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In our Study of the Day feature series, we highlight a research publication related to a John Templeton Foundation-supported project, connecting the fascinating and unique research we fund to important conversations happening around the world.

David Dunning and Justin Kruger are among the few contemporary psychologists whose last names have escaped into the popular consciousness in adjectival form. Their 1999 article “Unskilled and Unaware of It: How Difficulties in Recognizing One’s Own Incompetence Lead to Inflated Self-Assessments” codified what is now known as the Dunning–Kruger effect, a handy shorthand for the rationale (or lack of such) behind all kinds of hubristic human foolishness. Journalists now write about Dunning-Kruger economics, Dunning–Kruger geopolitics, a Dunning–Kruger presidency. When someone, somewhere, does something especially stupid, David Dunning is often the person the reporter calls for a comment.

But are unskilled people disproportionately prone to be unaware of what they don’t know? In a newly published study by Yuhan Han and Dunning, a series of experiments were conducted to explore how experts in climate science, psychological statistics, and investment think about the limits of their own expertise. They did this by measuring experts’ and non-experts’ metaknowledge (knowledge about what they do or don’t know) by quizzing them and recording not only their answers but also their perceived degree of confidence in each answer. 

They found that experts indeed tend to be on average less overconfident than non-experts — but that the effect could be explained by the fact that the experts got more answers right (and were correctly confident about their right answers). When Han and Dunning looked only at the answers people got wrong, though, they found that experts showed equal or higher confidence in their incorrect answers compared to non-experts. While one might hope that experts might be more attuned to the limits of their expertise than laypeople, that doesn’t seem to be the case. “[I]t appears,” Han and Dunning write, “that expertise is associated with knowing with more certainty what one knows but conceals awareness of what one does not know.”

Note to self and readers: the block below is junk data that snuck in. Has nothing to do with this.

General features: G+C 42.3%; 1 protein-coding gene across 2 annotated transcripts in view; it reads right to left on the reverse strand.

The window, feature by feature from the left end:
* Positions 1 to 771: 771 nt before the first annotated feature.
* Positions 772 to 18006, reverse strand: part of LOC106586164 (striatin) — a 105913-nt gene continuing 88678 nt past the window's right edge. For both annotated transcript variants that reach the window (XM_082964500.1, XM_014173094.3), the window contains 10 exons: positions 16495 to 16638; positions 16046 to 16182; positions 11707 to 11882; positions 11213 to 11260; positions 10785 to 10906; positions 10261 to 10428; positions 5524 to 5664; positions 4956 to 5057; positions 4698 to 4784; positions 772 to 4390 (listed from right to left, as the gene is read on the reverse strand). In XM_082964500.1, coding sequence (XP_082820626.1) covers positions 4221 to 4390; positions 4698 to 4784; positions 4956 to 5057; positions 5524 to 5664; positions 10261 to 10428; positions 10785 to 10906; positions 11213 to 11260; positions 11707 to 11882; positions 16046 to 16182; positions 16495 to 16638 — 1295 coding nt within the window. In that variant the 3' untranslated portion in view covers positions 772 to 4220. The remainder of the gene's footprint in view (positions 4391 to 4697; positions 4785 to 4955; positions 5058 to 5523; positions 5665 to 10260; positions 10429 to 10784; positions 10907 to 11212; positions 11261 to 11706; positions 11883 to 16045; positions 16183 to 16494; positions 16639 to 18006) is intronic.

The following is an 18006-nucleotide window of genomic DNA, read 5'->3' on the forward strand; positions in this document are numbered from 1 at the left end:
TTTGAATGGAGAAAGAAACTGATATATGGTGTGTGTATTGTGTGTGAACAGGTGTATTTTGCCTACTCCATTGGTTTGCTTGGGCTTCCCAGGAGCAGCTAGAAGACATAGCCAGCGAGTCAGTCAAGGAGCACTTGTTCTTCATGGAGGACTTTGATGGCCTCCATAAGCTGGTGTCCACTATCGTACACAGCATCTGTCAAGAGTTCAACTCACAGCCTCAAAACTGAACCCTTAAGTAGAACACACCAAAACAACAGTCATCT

Some 2,500 years ago the Chinese magistrate Zhong You received a lesson in metaknowledge from his teacher: “I tell you what it is to know. To say you know when you know, and to say you do not when you do not, that is knowledge.” Today the second half of this definition, recorded in the second book of Confucius’ Analects, remains both eminently sensible and incredibly difficult to live out, no matter one’s level of expertise.

Still Curious?

Read Han and Dunning’s paper, “Metaknowledge of Experts Versus Nonexperts: Do Experts Know Better What They Do and Do Not Know?”